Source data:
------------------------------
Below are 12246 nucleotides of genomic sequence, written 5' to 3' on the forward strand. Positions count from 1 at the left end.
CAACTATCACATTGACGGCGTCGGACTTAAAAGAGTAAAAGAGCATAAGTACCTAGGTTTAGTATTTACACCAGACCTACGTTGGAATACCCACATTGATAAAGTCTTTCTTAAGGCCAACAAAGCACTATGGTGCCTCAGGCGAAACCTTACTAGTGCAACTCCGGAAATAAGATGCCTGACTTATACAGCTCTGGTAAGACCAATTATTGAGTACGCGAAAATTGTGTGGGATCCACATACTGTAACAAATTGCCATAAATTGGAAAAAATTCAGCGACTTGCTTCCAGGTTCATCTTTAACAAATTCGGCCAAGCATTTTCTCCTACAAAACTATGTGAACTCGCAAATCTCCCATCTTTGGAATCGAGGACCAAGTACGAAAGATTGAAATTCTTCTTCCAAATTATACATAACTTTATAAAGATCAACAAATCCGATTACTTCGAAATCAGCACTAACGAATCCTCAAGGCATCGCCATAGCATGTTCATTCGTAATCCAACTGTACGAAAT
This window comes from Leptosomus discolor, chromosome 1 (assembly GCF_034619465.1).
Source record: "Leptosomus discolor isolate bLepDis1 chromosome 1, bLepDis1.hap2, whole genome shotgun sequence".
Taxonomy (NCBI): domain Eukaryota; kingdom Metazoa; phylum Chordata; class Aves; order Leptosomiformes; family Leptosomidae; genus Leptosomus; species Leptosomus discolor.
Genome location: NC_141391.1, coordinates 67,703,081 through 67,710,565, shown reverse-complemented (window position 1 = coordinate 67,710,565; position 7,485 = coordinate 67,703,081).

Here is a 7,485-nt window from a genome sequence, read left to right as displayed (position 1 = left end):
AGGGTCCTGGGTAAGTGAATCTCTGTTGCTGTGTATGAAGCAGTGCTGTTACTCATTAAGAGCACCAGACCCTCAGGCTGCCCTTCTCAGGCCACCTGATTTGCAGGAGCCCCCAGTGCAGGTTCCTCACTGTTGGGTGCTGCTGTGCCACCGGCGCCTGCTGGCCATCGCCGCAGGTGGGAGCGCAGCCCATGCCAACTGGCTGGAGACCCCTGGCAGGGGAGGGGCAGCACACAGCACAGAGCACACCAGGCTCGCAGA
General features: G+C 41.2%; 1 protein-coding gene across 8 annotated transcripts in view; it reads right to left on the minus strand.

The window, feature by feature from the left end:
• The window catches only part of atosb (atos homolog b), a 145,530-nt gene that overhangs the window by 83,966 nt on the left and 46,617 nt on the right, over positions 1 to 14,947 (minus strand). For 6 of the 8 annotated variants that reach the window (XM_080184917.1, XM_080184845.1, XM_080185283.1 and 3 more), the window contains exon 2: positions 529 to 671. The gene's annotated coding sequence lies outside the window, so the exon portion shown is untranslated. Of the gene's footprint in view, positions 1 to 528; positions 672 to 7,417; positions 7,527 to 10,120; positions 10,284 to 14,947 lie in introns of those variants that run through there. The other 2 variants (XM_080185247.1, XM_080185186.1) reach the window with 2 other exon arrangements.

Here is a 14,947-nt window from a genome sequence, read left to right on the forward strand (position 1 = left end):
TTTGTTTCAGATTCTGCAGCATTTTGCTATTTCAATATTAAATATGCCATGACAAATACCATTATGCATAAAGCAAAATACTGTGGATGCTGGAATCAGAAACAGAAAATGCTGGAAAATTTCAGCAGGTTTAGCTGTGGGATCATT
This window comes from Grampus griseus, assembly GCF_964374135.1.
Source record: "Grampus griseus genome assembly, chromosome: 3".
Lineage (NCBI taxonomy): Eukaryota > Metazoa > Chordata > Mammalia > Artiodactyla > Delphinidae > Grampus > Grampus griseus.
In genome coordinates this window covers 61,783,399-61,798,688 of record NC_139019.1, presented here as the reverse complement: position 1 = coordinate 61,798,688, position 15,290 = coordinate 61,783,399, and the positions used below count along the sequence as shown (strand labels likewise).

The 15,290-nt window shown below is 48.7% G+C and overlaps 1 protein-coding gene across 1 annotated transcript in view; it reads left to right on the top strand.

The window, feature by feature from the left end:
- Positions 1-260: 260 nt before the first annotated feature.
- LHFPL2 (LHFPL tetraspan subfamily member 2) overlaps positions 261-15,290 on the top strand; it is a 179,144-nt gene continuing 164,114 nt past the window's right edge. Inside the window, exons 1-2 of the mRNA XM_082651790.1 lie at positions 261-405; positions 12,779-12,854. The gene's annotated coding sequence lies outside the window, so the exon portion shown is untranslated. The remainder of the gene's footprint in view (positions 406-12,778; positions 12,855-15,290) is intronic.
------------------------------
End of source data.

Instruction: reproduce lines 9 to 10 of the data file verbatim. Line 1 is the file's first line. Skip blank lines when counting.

General features: G+C 41.2%; 1 protein-coding gene across 8 annotated transcripts in view; it reads right to left on the minus strand.

The window, feature by feature from the left end: